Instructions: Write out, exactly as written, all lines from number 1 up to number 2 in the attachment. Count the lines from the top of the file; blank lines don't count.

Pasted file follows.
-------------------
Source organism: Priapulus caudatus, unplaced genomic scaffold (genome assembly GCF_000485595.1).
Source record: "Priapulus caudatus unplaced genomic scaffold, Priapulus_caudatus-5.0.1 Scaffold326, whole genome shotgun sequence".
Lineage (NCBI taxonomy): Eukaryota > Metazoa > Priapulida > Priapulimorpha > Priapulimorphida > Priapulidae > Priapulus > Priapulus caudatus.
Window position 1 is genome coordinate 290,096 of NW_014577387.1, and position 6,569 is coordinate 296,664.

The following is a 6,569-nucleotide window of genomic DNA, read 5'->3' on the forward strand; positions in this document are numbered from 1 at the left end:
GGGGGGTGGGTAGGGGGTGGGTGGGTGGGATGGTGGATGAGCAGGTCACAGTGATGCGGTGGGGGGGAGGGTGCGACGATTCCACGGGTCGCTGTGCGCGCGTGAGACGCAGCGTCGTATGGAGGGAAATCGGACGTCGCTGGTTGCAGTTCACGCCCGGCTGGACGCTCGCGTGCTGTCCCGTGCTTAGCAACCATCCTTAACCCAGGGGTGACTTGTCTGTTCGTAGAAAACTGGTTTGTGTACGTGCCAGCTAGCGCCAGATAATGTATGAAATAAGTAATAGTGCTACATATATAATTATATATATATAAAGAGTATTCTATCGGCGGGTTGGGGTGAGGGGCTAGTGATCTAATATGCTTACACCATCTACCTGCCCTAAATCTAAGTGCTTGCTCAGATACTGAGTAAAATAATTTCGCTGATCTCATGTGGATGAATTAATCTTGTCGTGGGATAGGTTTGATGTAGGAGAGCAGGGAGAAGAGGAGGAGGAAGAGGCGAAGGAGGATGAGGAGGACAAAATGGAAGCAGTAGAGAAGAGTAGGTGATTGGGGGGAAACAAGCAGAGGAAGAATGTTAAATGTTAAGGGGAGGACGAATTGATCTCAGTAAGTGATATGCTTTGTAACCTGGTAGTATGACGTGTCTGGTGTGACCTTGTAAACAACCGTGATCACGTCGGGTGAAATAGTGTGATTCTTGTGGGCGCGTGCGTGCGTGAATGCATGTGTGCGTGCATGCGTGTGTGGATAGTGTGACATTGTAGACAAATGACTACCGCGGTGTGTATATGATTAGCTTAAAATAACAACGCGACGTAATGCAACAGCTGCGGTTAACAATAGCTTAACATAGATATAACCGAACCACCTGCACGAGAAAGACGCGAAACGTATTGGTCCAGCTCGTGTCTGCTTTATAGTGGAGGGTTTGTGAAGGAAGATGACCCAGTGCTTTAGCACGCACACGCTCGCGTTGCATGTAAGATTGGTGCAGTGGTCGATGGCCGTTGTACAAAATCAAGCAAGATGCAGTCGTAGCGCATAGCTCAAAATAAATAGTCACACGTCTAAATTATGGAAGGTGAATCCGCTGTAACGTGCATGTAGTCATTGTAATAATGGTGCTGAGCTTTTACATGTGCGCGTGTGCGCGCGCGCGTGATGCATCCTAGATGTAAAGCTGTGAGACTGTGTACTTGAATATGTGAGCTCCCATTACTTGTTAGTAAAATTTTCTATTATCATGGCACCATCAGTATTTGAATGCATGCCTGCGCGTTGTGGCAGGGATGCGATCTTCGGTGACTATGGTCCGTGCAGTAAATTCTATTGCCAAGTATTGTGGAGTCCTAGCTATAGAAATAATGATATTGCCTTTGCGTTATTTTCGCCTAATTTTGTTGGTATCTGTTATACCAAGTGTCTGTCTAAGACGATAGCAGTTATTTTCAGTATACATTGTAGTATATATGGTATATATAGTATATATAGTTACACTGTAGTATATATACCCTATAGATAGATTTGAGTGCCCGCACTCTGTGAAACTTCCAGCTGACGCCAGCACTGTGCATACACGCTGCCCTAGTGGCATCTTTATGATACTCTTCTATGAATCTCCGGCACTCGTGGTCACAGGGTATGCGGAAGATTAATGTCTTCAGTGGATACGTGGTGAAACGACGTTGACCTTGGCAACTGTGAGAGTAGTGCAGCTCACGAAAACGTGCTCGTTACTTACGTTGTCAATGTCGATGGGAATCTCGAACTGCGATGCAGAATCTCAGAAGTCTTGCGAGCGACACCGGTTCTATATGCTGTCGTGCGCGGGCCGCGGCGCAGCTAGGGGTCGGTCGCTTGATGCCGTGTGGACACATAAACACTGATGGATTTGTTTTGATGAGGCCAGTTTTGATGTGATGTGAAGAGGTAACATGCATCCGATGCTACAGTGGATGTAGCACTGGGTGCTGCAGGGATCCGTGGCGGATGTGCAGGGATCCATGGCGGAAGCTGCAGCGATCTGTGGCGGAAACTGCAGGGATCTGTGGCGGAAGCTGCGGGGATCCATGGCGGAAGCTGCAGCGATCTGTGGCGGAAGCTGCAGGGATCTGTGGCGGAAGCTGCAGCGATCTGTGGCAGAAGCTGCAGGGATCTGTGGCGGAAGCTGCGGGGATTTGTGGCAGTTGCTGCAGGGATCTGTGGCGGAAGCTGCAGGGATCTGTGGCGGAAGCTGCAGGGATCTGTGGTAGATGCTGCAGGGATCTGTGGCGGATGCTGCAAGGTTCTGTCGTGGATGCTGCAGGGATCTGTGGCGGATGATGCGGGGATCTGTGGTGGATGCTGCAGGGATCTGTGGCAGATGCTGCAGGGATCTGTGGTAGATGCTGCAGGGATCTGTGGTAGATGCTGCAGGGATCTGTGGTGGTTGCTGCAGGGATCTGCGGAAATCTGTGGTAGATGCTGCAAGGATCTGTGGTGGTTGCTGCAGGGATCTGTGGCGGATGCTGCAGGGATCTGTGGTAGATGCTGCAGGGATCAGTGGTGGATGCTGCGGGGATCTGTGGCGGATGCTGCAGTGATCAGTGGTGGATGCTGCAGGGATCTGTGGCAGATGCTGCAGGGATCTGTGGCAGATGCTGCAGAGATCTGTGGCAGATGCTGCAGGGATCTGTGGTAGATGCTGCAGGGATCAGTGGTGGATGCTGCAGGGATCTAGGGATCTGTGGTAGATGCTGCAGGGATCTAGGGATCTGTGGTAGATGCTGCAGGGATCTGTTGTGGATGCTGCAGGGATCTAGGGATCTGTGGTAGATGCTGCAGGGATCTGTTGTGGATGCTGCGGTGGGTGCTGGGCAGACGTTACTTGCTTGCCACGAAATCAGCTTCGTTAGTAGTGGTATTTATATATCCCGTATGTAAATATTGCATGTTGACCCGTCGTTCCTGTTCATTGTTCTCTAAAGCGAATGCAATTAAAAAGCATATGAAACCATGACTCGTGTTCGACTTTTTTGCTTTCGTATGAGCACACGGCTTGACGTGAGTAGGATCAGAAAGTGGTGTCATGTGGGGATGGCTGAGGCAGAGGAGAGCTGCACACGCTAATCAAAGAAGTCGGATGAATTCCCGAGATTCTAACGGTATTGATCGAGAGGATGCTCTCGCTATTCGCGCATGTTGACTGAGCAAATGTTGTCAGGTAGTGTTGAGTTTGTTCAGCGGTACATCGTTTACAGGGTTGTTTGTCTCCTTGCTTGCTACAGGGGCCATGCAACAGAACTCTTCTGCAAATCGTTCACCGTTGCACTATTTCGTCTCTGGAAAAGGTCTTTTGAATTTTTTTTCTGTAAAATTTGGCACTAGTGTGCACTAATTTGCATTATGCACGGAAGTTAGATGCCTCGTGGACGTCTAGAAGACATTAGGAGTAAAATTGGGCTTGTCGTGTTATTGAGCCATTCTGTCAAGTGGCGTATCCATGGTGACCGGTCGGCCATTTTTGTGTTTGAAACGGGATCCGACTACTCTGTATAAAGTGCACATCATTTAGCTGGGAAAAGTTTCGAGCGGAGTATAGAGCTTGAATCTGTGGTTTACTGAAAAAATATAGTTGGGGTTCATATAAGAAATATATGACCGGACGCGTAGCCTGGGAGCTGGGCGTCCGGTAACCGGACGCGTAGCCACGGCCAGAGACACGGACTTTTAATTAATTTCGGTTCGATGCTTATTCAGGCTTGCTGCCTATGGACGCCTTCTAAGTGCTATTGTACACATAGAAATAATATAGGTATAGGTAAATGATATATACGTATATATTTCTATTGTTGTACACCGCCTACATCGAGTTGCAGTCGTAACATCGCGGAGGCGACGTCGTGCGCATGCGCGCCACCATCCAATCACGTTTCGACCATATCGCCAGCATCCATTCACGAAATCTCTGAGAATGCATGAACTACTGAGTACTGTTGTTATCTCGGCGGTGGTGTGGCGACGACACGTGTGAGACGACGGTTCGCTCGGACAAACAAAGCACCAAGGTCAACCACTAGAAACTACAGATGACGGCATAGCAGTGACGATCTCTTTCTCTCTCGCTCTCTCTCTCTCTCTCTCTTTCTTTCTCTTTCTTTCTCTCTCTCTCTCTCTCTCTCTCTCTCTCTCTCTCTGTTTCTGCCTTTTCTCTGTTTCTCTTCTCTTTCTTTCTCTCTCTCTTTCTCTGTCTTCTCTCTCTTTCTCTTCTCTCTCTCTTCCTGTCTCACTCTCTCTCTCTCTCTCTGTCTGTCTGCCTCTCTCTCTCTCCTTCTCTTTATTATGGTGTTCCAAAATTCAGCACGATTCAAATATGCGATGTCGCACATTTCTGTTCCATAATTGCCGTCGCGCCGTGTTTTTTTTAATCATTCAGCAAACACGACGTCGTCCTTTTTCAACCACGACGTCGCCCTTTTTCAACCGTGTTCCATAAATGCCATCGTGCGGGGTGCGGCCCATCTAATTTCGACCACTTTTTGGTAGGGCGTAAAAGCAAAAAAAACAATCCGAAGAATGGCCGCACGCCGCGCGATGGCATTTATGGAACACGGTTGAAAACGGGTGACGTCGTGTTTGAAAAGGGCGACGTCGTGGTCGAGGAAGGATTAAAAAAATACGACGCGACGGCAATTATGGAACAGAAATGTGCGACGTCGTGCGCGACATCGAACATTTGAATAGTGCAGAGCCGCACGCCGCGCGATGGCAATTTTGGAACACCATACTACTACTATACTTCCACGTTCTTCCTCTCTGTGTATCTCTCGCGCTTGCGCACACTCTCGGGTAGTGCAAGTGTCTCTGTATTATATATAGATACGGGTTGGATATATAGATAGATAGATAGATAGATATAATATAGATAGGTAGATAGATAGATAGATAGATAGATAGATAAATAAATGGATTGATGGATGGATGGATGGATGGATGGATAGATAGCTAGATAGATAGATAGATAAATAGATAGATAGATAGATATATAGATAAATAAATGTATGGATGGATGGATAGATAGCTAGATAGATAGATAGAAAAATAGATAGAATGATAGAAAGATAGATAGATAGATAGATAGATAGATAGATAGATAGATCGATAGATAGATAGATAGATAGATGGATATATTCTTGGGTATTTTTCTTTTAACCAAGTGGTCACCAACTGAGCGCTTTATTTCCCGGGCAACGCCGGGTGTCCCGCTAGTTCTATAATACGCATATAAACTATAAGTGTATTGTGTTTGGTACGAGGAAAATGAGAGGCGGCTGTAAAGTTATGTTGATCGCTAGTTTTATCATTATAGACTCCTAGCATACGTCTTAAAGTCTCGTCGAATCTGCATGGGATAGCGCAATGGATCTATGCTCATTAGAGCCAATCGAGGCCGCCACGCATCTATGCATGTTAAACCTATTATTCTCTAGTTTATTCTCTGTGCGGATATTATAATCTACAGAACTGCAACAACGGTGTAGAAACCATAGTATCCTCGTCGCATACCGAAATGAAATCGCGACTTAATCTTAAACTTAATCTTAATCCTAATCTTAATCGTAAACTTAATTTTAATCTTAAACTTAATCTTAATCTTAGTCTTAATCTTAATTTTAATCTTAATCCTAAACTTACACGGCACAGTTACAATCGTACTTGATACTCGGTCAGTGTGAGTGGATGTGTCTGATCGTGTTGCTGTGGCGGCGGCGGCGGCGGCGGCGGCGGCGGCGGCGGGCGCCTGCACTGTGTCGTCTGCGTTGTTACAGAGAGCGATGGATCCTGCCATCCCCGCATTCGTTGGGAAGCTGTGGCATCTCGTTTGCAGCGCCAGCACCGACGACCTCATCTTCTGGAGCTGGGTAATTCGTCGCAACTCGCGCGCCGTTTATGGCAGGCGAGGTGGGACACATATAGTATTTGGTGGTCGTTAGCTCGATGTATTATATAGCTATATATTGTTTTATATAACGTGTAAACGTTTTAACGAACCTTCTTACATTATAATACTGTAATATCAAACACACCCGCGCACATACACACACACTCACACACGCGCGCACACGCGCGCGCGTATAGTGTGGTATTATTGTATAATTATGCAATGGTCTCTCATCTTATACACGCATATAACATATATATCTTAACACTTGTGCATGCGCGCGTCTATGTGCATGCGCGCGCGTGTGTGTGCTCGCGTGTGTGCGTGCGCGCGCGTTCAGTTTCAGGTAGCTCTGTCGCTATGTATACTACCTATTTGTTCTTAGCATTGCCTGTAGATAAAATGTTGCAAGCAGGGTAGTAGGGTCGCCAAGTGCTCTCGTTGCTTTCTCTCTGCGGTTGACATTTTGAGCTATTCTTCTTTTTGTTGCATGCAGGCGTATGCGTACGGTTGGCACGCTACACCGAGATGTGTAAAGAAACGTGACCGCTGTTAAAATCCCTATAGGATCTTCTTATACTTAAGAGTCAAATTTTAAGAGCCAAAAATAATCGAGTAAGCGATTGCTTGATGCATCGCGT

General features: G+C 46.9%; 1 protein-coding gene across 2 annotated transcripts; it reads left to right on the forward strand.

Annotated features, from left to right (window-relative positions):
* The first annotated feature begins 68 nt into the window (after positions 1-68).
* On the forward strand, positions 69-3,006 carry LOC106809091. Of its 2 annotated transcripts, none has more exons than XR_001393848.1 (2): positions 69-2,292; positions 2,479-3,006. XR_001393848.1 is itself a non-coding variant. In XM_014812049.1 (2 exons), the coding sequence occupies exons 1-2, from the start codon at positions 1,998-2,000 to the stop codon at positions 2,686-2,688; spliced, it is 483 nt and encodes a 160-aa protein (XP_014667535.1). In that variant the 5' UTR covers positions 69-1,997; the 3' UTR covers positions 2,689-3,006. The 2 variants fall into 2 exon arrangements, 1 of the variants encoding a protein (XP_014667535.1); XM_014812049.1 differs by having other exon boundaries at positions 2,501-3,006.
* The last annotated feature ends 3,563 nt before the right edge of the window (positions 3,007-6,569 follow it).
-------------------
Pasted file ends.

Source organism: Priapulus caudatus, unplaced genomic scaffold (genome assembly GCF_000485595.1).
Source record: "Priapulus caudatus unplaced genomic scaffold, Priapulus_caudatus-5.0.1 Scaffold326, whole genome shotgun sequence".